And I find it ironic that Kristof at the NYTimes should be lecturing anyone on press docility and relations with the governing.

And how many years did Li Peng and Jiang Zemin and Zeng Qinghong have to fill slots in the system with their folks? Can Hu act on political reform {or get serious about corruption} without fear of retribution from the stacked deck that has benefited from unchallenged authority of cadres and the corruption that ensues?

May 17, 2005 @ 6:22 pm | Comment

The recent anti-china article in US mainstream media is worrisome, from Kaplan’s “how to fight china” to Kagan’s article on washingtonpost, and then Kristof’s writing. I think the main stream media is making preparation for a major confrontation with China. Hopefully I am wrong.

According to my observation, the mainstream media in US is carefully managed. Before any major action, they usually prepare US people psychologically. The media coverage before Iraqi war is a case in point.

In US, common people do not know how to think. Pundits tell them how to think.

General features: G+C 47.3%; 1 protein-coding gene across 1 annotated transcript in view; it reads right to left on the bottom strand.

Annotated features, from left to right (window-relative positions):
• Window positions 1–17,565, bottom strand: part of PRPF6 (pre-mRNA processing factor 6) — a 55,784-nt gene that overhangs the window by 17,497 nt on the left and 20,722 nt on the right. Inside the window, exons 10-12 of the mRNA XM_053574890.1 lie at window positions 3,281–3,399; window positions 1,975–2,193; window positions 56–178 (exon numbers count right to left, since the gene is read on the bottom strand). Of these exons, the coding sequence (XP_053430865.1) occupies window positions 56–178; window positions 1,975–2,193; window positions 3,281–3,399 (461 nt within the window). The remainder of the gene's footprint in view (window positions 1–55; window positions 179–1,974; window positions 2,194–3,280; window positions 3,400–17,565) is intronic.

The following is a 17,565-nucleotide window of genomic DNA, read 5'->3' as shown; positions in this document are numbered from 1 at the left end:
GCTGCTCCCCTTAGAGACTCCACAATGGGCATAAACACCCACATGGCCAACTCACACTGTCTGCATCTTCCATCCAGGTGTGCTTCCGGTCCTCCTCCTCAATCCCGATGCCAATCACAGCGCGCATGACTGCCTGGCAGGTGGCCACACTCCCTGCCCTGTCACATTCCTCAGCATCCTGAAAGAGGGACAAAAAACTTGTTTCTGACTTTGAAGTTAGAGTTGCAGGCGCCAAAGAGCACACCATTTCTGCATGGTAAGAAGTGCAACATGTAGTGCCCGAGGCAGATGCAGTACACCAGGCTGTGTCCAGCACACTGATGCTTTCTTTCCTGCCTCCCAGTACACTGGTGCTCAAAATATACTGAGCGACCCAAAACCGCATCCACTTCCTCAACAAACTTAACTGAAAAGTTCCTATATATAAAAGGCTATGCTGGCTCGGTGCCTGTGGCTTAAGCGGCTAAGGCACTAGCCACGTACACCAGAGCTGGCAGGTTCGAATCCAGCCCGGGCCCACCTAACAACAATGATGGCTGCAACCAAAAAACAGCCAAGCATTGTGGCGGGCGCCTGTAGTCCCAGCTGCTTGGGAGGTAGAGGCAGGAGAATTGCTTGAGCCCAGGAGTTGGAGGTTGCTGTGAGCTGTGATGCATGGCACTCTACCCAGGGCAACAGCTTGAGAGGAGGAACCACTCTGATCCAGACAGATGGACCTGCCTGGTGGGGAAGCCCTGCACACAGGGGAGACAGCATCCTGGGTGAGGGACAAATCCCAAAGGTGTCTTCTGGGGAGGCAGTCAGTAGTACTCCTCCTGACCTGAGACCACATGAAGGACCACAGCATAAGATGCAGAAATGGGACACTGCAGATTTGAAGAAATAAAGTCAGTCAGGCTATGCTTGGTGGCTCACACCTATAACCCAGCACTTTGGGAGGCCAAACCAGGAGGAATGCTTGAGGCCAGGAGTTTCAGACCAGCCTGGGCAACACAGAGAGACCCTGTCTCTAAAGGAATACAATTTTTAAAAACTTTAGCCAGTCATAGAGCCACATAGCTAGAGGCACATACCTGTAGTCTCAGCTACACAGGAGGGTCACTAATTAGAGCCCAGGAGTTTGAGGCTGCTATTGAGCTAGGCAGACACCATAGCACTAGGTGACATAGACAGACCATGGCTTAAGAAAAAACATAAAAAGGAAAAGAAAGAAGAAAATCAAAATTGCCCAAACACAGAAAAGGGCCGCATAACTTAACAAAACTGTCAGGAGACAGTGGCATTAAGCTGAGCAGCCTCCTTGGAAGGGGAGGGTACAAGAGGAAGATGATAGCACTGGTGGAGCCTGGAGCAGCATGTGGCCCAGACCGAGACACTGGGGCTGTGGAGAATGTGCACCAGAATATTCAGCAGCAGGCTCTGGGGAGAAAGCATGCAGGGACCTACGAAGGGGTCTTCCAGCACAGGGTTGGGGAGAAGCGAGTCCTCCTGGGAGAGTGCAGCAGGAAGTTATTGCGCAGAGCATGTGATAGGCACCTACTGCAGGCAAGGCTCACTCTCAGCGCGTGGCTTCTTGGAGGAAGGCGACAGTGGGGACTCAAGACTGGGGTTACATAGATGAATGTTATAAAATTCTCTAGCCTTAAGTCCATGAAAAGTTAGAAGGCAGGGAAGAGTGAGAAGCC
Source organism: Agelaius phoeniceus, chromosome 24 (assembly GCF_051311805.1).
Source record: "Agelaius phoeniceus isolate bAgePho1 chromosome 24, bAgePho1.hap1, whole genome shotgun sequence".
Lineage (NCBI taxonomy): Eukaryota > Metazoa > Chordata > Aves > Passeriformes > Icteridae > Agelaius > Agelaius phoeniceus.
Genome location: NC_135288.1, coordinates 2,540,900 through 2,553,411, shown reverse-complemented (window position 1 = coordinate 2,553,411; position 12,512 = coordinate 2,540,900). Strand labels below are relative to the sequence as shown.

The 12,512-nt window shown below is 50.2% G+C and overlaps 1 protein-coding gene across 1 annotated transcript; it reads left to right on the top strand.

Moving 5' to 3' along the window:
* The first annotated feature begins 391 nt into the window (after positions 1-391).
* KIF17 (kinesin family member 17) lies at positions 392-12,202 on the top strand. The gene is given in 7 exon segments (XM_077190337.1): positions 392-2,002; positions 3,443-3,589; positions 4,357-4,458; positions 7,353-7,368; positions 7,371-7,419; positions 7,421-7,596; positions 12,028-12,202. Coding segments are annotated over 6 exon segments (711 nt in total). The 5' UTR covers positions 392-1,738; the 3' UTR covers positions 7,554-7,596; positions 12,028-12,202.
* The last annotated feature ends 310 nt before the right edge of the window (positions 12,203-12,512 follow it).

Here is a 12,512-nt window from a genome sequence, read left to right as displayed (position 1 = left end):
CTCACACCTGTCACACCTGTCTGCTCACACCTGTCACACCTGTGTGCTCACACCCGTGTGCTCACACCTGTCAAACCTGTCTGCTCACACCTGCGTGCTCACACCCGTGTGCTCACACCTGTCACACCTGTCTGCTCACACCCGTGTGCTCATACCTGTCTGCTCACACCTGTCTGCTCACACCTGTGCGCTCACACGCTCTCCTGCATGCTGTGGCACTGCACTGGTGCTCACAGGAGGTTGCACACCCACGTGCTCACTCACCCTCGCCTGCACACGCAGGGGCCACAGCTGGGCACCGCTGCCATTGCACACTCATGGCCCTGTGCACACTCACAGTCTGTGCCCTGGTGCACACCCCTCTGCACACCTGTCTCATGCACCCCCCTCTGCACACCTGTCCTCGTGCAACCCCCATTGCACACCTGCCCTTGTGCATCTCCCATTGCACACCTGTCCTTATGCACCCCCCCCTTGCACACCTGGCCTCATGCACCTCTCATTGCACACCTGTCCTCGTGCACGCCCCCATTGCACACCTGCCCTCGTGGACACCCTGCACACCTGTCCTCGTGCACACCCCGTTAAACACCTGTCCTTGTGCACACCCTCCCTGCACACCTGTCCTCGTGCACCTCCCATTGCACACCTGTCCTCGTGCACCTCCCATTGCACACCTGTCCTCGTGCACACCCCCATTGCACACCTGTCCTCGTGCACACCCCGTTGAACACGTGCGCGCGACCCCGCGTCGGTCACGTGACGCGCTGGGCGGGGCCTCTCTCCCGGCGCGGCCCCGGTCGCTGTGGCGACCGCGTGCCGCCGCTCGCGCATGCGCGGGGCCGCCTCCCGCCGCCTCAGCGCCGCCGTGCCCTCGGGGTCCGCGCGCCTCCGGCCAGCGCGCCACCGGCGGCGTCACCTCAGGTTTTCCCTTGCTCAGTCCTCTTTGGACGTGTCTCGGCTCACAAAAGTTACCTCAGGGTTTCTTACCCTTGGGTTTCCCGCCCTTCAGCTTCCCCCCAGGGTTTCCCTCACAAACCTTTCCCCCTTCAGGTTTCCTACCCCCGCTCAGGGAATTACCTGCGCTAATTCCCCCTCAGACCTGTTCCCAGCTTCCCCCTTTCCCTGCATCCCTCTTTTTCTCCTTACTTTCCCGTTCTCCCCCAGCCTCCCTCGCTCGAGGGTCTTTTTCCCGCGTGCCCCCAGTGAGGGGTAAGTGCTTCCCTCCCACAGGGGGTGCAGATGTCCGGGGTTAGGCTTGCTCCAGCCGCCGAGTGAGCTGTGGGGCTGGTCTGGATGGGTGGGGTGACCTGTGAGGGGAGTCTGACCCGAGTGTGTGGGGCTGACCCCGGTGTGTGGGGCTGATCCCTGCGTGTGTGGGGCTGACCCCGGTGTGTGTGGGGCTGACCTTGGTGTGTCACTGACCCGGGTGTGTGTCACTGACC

May 17, 2005 @ 6:51 pm | Comment

Kristof and Kagan have been singing essentially the same song about China for years. Kristof’s point is far different from Kagan’s and is completely consistent with the way Kristof writes about other oppressive countries. No change. The media aren’t “anti-China,” just anti any government that arrests newspaper reporters and throws them behind bars for decades. That certainly influences the press’ opinions of China, and there’s a simple way the CCP could ameliorate this problem.

May 17, 2005 @ 7:04 pm | Comment

The assertion that China is much freer and more democratic than it was 25 years ago is quite possibly true, but is freer and more democratic than it was 17 years ago, i.e. at the height of Zhao Ziyang’s power after the 13th Party Congress? I would argue China is not. It has regressed from that time, with freedoms severely curtailed by the leaders who opposed, then ousted Zhao, and their handpicked successors Jiang and Hu. Zhao’s political reforms have been stalled and the ‘absolute leadership of the CPC’ bolstered.

May 17, 2005 @ 8:32 pm | Comment